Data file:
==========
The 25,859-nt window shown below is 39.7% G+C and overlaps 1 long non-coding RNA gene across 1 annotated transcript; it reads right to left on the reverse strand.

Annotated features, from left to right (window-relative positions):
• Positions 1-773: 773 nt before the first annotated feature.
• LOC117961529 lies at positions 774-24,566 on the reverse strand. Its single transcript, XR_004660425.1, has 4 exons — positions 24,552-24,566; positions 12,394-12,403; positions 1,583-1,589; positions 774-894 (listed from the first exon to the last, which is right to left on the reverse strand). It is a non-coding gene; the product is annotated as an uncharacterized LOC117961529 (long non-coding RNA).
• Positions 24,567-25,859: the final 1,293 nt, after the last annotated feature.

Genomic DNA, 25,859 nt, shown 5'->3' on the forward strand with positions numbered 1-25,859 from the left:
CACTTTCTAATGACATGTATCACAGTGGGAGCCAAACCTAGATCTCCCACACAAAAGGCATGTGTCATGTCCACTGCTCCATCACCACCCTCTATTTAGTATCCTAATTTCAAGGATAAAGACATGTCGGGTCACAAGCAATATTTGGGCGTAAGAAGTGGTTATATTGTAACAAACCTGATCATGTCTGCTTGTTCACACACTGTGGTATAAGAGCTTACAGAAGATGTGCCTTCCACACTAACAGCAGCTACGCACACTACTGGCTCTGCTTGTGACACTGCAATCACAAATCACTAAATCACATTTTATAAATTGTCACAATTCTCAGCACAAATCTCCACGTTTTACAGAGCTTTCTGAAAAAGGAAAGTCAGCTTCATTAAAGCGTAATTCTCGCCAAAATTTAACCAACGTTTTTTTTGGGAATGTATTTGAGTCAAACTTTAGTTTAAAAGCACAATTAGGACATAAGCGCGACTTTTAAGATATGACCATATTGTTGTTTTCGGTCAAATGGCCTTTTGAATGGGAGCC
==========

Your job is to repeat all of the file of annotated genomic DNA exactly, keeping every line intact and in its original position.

The 25,859-nt window shown below is 39.7% G+C and overlaps 1 long non-coding RNA gene across 1 annotated transcript; it reads right to left on the reverse strand.

Annotated features, from left to right (window-relative positions):
• Positions 1-773: 773 nt before the first annotated feature.
• LOC117961529 lies at positions 774-24,566 on the reverse strand. Its single transcript, XR_004660425.1, has 4 exons — positions 24,552-24,566; positions 12,394-12,403; positions 1,583-1,589; positions 774-894 (listed from the first exon to the last, which is right to left on the reverse strand). It is a non-coding gene; the product is annotated as an uncharacterized LOC117961529 (long non-coding RNA).
• Positions 24,567-25,859: the final 1,293 nt, after the last annotated feature.

Genomic DNA, 25,859 nt, shown 5'->3' on the forward strand with positions numbered 1-25,859 from the left:
CACTTTCTAATGACATGTATCACAGTGGGAGCCAAACCTAGATCTCCCACACAAAAGGCATGTGTCATGTCCACTGCTCCATCACCACCCTCTATTTAGTATCCTAATTTCAAGGATAAAGACATGTCGGGTCACAAGCAATATTTGGGCGTAAGAAGTGGTTATATTGTAACAAACCTGATCATGTCTGCTTGTTCACACACTGTGGTATAAGAGCTTACAGAAGATGTGCCTTCCACACTAACAGCAGCTACGCACACTACTGGCTCTGCTTGTGACACTGCAATCACAAATCACTAAATCACATTTTATAAATTGTCACAATTCTCAGCACAAATCTCCACGTTTTACAGAGCTTTCTGAAAAAGGAAAGTCAGCTTCATTAAAGCGTAATTCTCGCCAAAATTTAACCAACGTTTTTTTTGGGAATGTATTTGAGTCAAACTTTAGTTTAAAAGCACAATTAGGACATAAGCGCGACTTTTAAGATATGACCATATTGTTGTTTTCGGTCAAATGGCCTTTTGAATGGGAGCC